“Ed Ruscha Books & Co.” will coincide with the publication of MIT Press’s Various Small Books: Referencing Small Books by Ed Ruscha (2013), which documents ninety-one of the books inspired by Ruscha’s own, reproducing covers and sample layouts from each, along with a detailed description. Various Small Books… also includes selections from Ruscha’s books and an appendix listing most of the known Ruscha book tributes.
For further information please contact the gallery at email@example.com or at +1.212.744.2313. Original post: http://www.gagosian.com/exhibitions/ed-ruscha–march-05-2013
Referencing Various Small Books by Ed Ruscha
Edited by Jeff Brouws, Wendy Burton and Hermann Zschiegner
With Phil Taylor and Mark Rawlinson
In the 1960s and 1970s, the artist Ed Ruscha created a series of small photo-conceptual artist’s books, among them Twentysix Gas Stations, Various Small Fires, Every Building on the Sunset Strip, Thirtyfour Parking Lots, Real Estate Opportunities, and A Few Palm Trees. Featuring mundane subjects photographed prosaically, with idiosyncratically deadpan titles, these “small books” were sought after, collected, and loved by Ruscha’s fans and fellow artists. Over the past thirty years, close to 100 other small books that appropriated or paid homage to Ruscha’s have appeared throughout the world. This book collects ninety-one of these projects, showcasing the cover and sample layouts from each along with a description of the work. It also includes selections from Ruscha’s books and an appendix listing all known Ruscha book tributes.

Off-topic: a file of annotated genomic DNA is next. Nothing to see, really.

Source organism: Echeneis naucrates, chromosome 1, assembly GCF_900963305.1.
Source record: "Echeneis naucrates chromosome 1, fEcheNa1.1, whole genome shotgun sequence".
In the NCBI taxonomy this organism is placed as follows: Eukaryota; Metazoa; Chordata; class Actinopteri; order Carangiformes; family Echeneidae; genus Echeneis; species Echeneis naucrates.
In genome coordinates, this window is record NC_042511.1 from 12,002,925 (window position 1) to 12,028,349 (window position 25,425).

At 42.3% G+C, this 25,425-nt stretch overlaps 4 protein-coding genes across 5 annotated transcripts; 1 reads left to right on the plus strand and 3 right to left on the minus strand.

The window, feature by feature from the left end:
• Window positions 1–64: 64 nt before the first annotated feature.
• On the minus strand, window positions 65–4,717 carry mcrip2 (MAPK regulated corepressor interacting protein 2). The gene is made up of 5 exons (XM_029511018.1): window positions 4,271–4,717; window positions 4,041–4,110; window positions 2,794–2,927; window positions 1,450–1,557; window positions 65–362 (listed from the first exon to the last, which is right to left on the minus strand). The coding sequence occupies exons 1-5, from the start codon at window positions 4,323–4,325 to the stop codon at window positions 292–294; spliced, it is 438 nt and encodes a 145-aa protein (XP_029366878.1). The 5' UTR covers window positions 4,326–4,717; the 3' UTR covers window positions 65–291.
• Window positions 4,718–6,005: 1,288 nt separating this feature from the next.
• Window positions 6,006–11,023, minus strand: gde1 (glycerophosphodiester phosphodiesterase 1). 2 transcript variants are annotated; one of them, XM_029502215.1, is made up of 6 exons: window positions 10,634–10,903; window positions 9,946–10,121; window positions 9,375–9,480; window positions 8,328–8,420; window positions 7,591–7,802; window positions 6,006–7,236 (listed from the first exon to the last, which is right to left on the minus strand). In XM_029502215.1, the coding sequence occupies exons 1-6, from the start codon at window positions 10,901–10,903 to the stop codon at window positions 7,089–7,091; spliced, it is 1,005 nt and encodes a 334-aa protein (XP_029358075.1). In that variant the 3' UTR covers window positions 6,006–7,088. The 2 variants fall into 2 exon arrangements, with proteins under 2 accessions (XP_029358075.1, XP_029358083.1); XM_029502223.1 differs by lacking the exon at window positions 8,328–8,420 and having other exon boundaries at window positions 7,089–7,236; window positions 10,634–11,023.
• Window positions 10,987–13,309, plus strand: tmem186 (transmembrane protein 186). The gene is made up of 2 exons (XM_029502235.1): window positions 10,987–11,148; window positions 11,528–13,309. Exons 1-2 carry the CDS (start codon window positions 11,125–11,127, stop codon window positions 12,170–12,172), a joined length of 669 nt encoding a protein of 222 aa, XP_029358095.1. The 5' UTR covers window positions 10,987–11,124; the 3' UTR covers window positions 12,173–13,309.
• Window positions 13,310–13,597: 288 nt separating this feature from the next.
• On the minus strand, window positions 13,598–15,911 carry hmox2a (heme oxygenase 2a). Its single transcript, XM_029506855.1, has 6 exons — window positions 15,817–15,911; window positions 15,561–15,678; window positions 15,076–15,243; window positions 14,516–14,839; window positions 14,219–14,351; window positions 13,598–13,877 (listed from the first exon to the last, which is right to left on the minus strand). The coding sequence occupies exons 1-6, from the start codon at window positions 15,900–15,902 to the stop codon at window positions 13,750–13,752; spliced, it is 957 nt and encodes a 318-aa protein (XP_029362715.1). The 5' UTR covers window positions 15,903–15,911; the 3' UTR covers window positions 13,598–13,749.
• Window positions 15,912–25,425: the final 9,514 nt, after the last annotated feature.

These small books revisit, imitate, honor, and parody Ruscha in form, content, and title. Some rephotograph his subjects: Thirtyfour Parking Lots, Forty Years Later. Some offer a humorous variation: Various Unbaked Cookies (which concludes, as did Ruscha’s Various Small Fires, with a glass of milk), Twentynine Palms (twenty-nine photographs of palm-readers’ signs). Some say something different: None of the Buildings on Sunset Strip. Some reach for a connection with Ruscha himself: 17 Parked Cars in Various Parking Lots Along Pacific Coast Highway Between My House and Ed Ruscha’s.
With his books, Ruscha expanded the artist’s field of permissible subjects, approaches, and methods. With VARIOUS SMALL BOOKS, various artists pay tribute to Ed Ruscha and extend the legacy of his books.
About the Editors
Jeff Brouws is a photographer whose work is in many private and public collections, including Harvard’s Fogg Museum, the Los Angeles County Museum of Art, Princeton University Art Museum, and the Whitney Museum of American Art. His homages to Ruscha include Twentysix Abandoned Gas Stations.
Wendy Burton is a photographer whose work is in such collections as the San Francisco Museum of Art, the Santa Barbara Museum of Art, and the University of Louisville Photographic Archive. Her homage to Ruscha is Real Estate Opportunities.
Hermann Zschiegner is a principal in the award-winning New York–based design agency TWO-N, a member of the ABC Artists’ Book Cooperative, and the author of Thirtyfour Parking Lots on Google Earth.
Order this book form MIT: https://mitpress.mit.edu/index.php?q=books/various-small-books
Jackrabbit Homestead is featured at KCET’s new SoCal arts & culture transmedia series, Artbound:
BOOM: A Journal of California featured photographs from JRHS in their Fall 2011 issue for Art in the Land by Alex Schmidt.
1. The Question